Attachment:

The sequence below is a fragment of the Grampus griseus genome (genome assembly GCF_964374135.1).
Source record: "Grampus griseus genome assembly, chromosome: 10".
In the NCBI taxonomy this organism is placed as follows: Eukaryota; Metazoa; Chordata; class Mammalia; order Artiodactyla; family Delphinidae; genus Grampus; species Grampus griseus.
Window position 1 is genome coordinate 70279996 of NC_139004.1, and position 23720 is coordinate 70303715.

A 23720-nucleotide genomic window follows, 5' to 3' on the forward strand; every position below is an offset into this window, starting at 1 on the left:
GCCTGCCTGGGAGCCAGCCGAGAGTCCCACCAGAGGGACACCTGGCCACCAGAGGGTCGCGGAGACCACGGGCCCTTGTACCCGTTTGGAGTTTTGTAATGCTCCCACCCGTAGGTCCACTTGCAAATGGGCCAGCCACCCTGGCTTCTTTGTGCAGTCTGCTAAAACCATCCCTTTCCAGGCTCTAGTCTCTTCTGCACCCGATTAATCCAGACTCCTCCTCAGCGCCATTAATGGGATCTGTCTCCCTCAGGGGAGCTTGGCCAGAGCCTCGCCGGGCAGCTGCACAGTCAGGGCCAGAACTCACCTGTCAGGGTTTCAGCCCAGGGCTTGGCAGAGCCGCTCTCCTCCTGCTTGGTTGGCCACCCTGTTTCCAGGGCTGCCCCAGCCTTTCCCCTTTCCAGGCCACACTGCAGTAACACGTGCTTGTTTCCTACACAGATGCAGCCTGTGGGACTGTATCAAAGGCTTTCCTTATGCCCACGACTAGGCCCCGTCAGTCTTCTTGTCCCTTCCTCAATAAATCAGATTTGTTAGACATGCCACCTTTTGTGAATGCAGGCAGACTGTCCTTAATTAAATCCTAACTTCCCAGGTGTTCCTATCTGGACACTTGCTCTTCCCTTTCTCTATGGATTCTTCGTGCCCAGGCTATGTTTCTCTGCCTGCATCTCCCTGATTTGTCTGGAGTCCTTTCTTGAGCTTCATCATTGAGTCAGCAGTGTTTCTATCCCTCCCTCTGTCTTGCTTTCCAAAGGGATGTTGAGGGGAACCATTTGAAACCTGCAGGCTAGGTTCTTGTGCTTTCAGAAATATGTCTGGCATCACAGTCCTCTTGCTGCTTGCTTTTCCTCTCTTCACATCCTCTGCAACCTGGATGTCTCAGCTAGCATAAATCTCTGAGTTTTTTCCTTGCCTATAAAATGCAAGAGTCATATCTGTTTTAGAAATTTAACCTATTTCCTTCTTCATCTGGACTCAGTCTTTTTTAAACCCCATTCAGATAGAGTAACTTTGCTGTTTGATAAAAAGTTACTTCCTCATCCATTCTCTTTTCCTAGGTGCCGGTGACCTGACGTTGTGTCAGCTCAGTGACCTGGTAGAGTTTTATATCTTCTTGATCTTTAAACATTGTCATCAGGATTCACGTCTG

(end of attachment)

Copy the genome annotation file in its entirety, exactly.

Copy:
The sequence below is a fragment of the Grampus griseus genome (genome assembly GCF_964374135.1).
Source record: "Grampus griseus genome assembly, chromosome: 10".
In the NCBI taxonomy this organism is placed as follows: Eukaryota; Metazoa; Chordata; class Mammalia; order Artiodactyla; family Delphinidae; genus Grampus; species Grampus griseus.
Window position 1 is genome coordinate 70279996 of NC_139004.1, and position 23720 is coordinate 70303715.

A 23720-nucleotide genomic window follows, 5' to 3' on the forward strand; every position below is an offset into this window, starting at 1 on the left:
GCCTGCCTGGGAGCCAGCCGAGAGTCCCACCAGAGGGACACCTGGCCACCAGAGGGTCGCGGAGACCACGGGCCCTTGTACCCGTTTGGAGTTTTGTAATGCTCCCACCCGTAGGTCCACTTGCAAATGGGCCAGCCACCCTGGCTTCTTTGTGCAGTCTGCTAAAACCATCCCTTTCCAGGCTCTAGTCTCTTCTGCACCCGATTAATCCAGACTCCTCCTCAGCGCCATTAATGGGATCTGTCTCCCTCAGGGGAGCTTGGCCAGAGCCTCGCCGGGCAGCTGCACAGTCAGGGCCAGAACTCACCTGTCAGGGTTTCAGCCCAGGGCTTGGCAGAGCCGCTCTCCTCCTGCTTGGTTGGCCACCCTGTTTCCAGGGCTGCCCCAGCCTTTCCCCTTTCCAGGCCACACTGCAGTAACACGTGCTTGTTTCCTACACAGATGCAGCCTGTGGGACTGTATCAAAGGCTTTCCTTATGCCCACGACTAGGCCCCGTCAGTCTTCTTGTCCCTTCCTCAATAAATCAGATTTGTTAGACATGCCACCTTTTGTGAATGCAGGCAGACTGTCCTTAATTAAATCCTAACTTCCCAGGTGTTCCTATCTGGACACTTGCTCTTCCCTTTCTCTATGGATTCTTCGTGCCCAGGCTATGTTTCTCTGCCTGCATCTCCCTGATTTGTCTGGAGTCCTTTCTTGAGCTTCATCATTGAGTCAGCAGTGTTTCTATCCCTCCCTCTGTCTTGCTTTCCAAAGGGATGTTGAGGGGAACCATTTGAAACCTGCAGGCTAGGTTCTTGTGCTTTCAGAAATATGTCTGGCATCACAGTCCTCTTGCTGCTTGCTTTTCCTCTCTTCACATCCTCTGCAACCTGGATGTCTCAGCTAGCATAAATCTCTGAGTTTTTTCCTTGCCTATAAAATGCAAGAGTCATATCTGTTTTAGAAATTTAACCTATTTCCTTCTTCATCTGGACTCAGTCTTTTTTAAACCCCATTCAGATAGAGTAACTTTGCTGTTTGATAAAAAGTTACTTCCTCATCCATTCTCTTTTCCTAGGTGCCGGTGACCTGACGTTGTGTCAGCTCAGTGACCTGGTAGAGTTTTATATCTTCTTGATCTTTAAACATTGTCATCAGGATTCACGTCTG